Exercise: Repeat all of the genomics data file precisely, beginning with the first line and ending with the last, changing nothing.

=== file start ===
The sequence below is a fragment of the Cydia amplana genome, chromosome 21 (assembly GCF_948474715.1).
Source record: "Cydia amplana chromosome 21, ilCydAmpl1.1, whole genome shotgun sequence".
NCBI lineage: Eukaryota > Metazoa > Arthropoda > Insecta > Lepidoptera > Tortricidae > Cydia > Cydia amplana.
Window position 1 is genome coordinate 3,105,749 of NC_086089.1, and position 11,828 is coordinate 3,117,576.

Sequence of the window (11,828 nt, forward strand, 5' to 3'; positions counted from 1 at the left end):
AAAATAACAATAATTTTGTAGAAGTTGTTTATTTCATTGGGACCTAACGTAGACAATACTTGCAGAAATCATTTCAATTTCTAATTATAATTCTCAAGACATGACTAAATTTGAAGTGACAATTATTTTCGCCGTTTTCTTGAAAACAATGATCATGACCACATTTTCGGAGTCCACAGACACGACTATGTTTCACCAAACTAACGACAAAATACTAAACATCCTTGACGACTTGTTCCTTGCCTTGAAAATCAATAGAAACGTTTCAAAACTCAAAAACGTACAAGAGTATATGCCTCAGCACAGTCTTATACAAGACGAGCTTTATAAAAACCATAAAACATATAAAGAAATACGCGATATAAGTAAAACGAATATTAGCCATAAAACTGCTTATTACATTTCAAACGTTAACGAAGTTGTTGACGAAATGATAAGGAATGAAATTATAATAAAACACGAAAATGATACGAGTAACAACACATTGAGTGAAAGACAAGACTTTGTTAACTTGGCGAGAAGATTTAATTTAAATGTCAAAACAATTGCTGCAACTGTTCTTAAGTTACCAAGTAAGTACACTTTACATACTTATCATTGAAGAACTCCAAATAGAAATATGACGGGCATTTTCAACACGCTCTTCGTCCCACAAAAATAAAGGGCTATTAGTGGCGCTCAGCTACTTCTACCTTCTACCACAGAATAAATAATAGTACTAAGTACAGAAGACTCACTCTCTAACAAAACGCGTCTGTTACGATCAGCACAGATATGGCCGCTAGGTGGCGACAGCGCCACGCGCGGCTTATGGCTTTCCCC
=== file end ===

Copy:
The sequence below is a fragment of the Cydia amplana genome, chromosome 21 (assembly GCF_948474715.1).
Source record: "Cydia amplana chromosome 21, ilCydAmpl1.1, whole genome shotgun sequence".
NCBI lineage: Eukaryota > Metazoa > Arthropoda > Insecta > Lepidoptera > Tortricidae > Cydia > Cydia amplana.
Window position 1 is genome coordinate 3,105,749 of NC_086089.1, and position 11,828 is coordinate 3,117,576.

Sequence of the window (11,828 nt, forward strand, 5' to 3'; positions counted from 1 at the left end):
AAAATAACAATAATTTTGTAGAAGTTGTTTATTTCATTGGGACCTAACGTAGACAATACTTGCAGAAATCATTTCAATTTCTAATTATAATTCTCAAGACATGACTAAATTTGAAGTGACAATTATTTTCGCCGTTTTCTTGAAAACAATGATCATGACCACATTTTCGGAGTCCACAGACACGACTATGTTTCACCAAACTAACGACAAAATACTAAACATCCTTGACGACTTGTTCCTTGCCTTGAAAATCAATAGAAACGTTTCAAAACTCAAAAACGTACAAGAGTATATGCCTCAGCACAGTCTTATACAAGACGAGCTTTATAAAAACCATAAAACATATAAAGAAATACGCGATATAAGTAAAACGAATATTAGCCATAAAACTGCTTATTACATTTCAAACGTTAACGAAGTTGTTGACGAAATGATAAGGAATGAAATTATAATAAAACACGAAAATGATACGAGTAACAACACATTGAGTGAAAGACAAGACTTTGTTAACTTGGCGAGAAGATTTAATTTAAATGTCAAAACAATTGCTGCAACTGTTCTTAAGTTACCAAGTAAGTACACTTTACATACTTATCATTGAAGAACTCCAAATAGAAATATGACGGGCATTTTCAACACGCTCTTCGTCCCACAAAAATAAAGGGCTATTAGTGGCGCTCAGCTACTTCTACCTTCTACCACAGAATAAATAATAGTACTAAGTACAGAAGACTCACTCTCTAACAAAACGCGTCTGTTACGATCAGCACAGATATGGCCGCTAGGTGGCGACAGCGCCACGCGCGGCTTATGGCTTTCCCC